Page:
When it comes to the immediate direction of the Washington Nationals, there are undoubtedly a lot of questions. They just won the 2019 World Series behind a brand new manager and still have a trio of talented aces leading one formidable rotation (Scherzer, Strasburg, Corbin). They also have some breakout talent on the positional side, including several youngsters who probably could have made this transitional period a lot easier with some more consistent offensive production. But because a few key prospects didn’t fully pan out at the big league level just as the team lost Bryce Harper and Anthony Rendon from the heart of their lineup, the future is murky, particularly on offense and at third base.
So … enter Kris Bryant, right?
The Cubs third baseman is one of the most obvious and also potentially impactful trade candidates on the market this offseason, he fits a position of need on both sides of then ball in D.C., and the Nationals have the exact sort of post-hype prospects that could theoretically fit in any such deal. Throw in the fact that the Nationals are nearing the end of their run with this rotation and are already running a pretty expensive budget, and a one-year deal for a plug-and-play slugger at the hot corner could be just what the doctor ordered. Where there’s smoke, there’s fire, right?
Well despite a number of rumors this *and* last offseason connecting Kris Bryant to the Nationals – and all those reasons a deal could make sense for both sides – the pushback has been fierce.
Earlier this week, Ken Rosenthal reported that the Nationals suddenly may not be quite so willing to pay a player like Kris Bryant the salary he’s expected to earn via arbitration in 2021, and Brett discussed:
We know the Nats want Bryant (among other possible additions), so how can it be that they are “exploring a trade” for Bryant … but also “probably cannot afford” Bryant?
Well, I think the easiest way to bridge that gap is by keeping it simple: the Nats have a tight budget, like everyone, and would really like to get good players for less money. Also, with rumors getting pretty hot and public, this just feels like one of those pull-back-the-reins situations.
I’m not saying Rosenthal is merely carrying water here – the guy is the best in the biz for a reason – but I am saying that it’s not like you can’t still work out a deal for a guy when money is an issue. Indeed, we had some fun yesterday with a silly suggestion about swapping Bryant for Starlin Castro precisely because Castro carries a $7 million salary that would effective reduce the salary of Bryant in trade. So it’s not like the Nationals can’t “afford” Bryant’s salary if they structure a trade with that in mind.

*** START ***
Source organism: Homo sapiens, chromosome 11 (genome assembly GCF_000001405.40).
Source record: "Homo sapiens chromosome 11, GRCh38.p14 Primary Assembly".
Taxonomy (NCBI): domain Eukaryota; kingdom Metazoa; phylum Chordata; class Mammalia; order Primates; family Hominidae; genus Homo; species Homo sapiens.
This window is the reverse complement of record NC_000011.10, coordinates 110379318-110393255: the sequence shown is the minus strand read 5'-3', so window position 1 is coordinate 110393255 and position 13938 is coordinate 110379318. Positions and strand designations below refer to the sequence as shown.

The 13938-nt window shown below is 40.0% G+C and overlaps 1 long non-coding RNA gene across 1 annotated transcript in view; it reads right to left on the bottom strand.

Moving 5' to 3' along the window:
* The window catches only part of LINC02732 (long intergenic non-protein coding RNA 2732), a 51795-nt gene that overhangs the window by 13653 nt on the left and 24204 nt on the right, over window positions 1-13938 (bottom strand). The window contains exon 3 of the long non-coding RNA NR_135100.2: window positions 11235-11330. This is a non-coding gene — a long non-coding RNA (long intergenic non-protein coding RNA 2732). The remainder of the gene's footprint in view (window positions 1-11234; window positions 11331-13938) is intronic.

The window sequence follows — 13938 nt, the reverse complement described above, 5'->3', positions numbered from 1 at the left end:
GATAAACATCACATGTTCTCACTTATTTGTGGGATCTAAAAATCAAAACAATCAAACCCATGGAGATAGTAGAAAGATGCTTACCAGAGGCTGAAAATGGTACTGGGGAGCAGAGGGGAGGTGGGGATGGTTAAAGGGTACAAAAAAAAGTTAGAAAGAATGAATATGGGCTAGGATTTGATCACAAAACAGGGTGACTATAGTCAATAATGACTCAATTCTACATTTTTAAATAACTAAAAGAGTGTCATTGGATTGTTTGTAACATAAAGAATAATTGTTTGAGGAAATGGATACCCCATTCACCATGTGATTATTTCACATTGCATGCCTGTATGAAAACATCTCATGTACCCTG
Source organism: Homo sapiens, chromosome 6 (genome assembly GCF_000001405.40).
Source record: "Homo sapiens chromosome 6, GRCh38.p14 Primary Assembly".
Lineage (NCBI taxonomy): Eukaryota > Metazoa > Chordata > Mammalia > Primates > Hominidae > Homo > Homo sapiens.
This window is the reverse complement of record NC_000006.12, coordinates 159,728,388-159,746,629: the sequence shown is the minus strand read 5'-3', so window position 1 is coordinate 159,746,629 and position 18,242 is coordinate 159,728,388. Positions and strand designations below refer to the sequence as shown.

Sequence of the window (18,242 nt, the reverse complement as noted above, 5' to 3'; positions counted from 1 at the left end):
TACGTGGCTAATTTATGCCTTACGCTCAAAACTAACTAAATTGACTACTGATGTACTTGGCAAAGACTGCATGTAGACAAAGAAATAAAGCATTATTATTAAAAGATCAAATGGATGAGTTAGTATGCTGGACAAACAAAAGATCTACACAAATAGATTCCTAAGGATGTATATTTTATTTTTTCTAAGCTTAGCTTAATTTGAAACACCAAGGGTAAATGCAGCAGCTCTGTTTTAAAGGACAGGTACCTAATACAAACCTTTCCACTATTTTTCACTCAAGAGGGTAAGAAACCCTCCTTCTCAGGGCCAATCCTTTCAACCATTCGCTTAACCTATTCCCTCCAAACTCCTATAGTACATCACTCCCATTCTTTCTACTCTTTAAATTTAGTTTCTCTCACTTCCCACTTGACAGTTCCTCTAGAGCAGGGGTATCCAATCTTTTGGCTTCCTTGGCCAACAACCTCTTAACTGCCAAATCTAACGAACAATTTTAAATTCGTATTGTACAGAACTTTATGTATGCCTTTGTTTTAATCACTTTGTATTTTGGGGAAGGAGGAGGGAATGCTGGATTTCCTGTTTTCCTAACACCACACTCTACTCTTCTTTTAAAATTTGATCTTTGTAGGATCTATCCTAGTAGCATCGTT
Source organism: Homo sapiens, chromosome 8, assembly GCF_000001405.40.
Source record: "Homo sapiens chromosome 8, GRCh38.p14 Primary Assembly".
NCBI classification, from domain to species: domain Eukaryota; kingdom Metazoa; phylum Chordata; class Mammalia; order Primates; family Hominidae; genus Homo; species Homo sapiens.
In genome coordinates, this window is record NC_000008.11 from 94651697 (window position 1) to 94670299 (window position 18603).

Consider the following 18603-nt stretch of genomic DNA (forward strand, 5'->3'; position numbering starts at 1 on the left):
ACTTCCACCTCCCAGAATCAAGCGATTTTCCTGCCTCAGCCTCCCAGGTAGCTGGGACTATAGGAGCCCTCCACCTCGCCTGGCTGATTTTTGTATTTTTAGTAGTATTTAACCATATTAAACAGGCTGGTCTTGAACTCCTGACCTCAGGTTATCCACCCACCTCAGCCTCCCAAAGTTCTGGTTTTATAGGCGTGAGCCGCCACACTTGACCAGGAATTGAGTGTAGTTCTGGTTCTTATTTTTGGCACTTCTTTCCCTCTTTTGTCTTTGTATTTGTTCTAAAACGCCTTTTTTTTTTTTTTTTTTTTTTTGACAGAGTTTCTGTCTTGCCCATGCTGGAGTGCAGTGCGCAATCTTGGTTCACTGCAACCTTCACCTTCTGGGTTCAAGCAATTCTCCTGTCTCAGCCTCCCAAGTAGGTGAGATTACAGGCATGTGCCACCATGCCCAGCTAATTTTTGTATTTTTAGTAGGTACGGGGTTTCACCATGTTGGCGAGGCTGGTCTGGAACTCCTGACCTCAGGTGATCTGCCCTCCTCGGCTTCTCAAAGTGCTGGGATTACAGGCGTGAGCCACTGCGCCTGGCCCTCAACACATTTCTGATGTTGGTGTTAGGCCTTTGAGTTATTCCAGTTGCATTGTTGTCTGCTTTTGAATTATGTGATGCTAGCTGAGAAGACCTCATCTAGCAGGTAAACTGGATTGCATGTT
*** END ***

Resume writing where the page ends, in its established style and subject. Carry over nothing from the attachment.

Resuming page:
In short, it’s pretty easy to imagine a scenario wherein the Nationals do want Bryant, but need to play for some leverage now that their intentions have been so widely circulated. That’s not to say money wouldn’t be a hindrance to any deal, but it can be a very convenient scapegoat to adjust the expectations for a lesser return, or adjust expectations for your fan base if they were thinking something was definitely gonna happen.
Well, there’s now another report from The Athletic, this time locally out of Washington:
— Britt Ghiroli (@Britt_Ghiroli) December 3, 2020
Like Rosenthal, Britt Ghiroli is generally a trustworthy source who wouldn’t merely do the Nationals a favor by throwing this out there. But you don’t have to parse the words of her Tweet or post for a deeper meaning, the message is quite clear (emphasis mine):
Are the Nationals in trade talks with the Cubs over Kris Bryant? No. That interest, as of now, seems tepid at best. Are they interested in free-agent D.J. LeMahieu? Who wouldn’t be? He’s the best second and third baseman on the market.
And to take it a step further, she doesn’t even seem to be cautioning against any moves at all, given the direction of the rest of that paragraph (re: LeMahieu). So how are we supposed to take this? Are the Nationals really not at all interested in Kris Bryant?
Come on. It’s still a no.
Unlike Ghiroli or Rosenthal, I don’t have sources on this and am not reporting rumors here, but there’s a pretty big difference between not presently being in trade talks on Kris Bryant and not having a clear need for a player of his abilities, position, and control. She says it herself later in the post: “The Nationals have obvious holes in the infield, outfield, end of the rotation and bullpen.”
Kris Bryant is a third baseman, but also a capable corner outfielder. The Nationals have shown interest in him before, and have been connected to him repeatedly this offseason by multiple sources. When we start getting down to degrees of interest, we’re doing little more than splitting hairs. Perhaps this isn’t all such an obviously play for leverage – money is tight around baseball, clearly – but the Nationals are also not the only team interested.
All this considered, you shouldn’t be expecting any sort of immediate move to D.C., but I would hardly take the Nationals off the top-of-the-list when it comes to potential landing spots for Kris Bryant if and when the Cubs decide to move him. A fit might not work out – trades are hard – but when we suspect there’s interest, you kind have to regard these reports with a bit of a side eye.
Obligatory reminder: it’s not like the Cubs *have* to trade Bryant, either.